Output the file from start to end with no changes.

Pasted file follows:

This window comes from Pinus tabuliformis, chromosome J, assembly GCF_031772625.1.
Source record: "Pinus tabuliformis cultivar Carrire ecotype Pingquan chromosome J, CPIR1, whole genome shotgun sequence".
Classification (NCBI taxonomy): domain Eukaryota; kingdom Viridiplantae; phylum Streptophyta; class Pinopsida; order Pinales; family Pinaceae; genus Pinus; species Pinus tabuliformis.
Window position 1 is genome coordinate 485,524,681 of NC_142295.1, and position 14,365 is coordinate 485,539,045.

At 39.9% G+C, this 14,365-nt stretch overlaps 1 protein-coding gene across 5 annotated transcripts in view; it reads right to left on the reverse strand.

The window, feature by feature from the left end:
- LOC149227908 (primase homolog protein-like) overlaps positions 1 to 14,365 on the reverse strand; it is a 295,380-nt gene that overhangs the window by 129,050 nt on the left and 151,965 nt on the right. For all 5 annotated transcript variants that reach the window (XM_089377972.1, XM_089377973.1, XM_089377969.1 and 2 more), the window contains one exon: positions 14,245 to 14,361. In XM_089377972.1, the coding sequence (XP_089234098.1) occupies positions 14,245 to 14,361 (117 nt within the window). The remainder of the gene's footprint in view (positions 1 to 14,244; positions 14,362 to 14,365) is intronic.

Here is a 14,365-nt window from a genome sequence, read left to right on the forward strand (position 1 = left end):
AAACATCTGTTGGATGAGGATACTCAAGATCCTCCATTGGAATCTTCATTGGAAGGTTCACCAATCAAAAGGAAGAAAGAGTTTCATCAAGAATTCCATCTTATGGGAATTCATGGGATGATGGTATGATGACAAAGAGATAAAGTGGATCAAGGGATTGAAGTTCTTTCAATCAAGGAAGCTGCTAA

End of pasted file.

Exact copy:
This window comes from Pinus tabuliformis, chromosome J, assembly GCF_031772625.1.
Source record: "Pinus tabuliformis cultivar Carrire ecotype Pingquan chromosome J, CPIR1, whole genome shotgun sequence".
Classification (NCBI taxonomy): domain Eukaryota; kingdom Viridiplantae; phylum Streptophyta; class Pinopsida; order Pinales; family Pinaceae; genus Pinus; species Pinus tabuliformis.
Window position 1 is genome coordinate 485,524,681 of NC_142295.1, and position 14,365 is coordinate 485,539,045.

At 39.9% G+C, this 14,365-nt stretch overlaps 1 protein-coding gene across 5 annotated transcripts in view; it reads right to left on the reverse strand.

The window, feature by feature from the left end:
- LOC149227908 (primase homolog protein-like) overlaps positions 1 to 14,365 on the reverse strand; it is a 295,380-nt gene that overhangs the window by 129,050 nt on the left and 151,965 nt on the right. For all 5 annotated transcript variants that reach the window (XM_089377972.1, XM_089377973.1, XM_089377969.1 and 2 more), the window contains one exon: positions 14,245 to 14,361. In XM_089377972.1, the coding sequence (XP_089234098.1) occupies positions 14,245 to 14,361 (117 nt within the window). The remainder of the gene's footprint in view (positions 1 to 14,244; positions 14,362 to 14,365) is intronic.

Here is a 14,365-nt window from a genome sequence, read left to right on the forward strand (position 1 = left end):
AAACATCTGTTGGATGAGGATACTCAAGATCCTCCATTGGAATCTTCATTGGAAGGTTCACCAATCAAAAGGAAGAAAGAGTTTCATCAAGAATTCCATCTTATGGGAATTCATGGGATGATGGTATGATGACAAAGAGATAAAGTGGATCAAGGGATTGAAGTTCTTTCAATCAAGGAAGCTGCTAA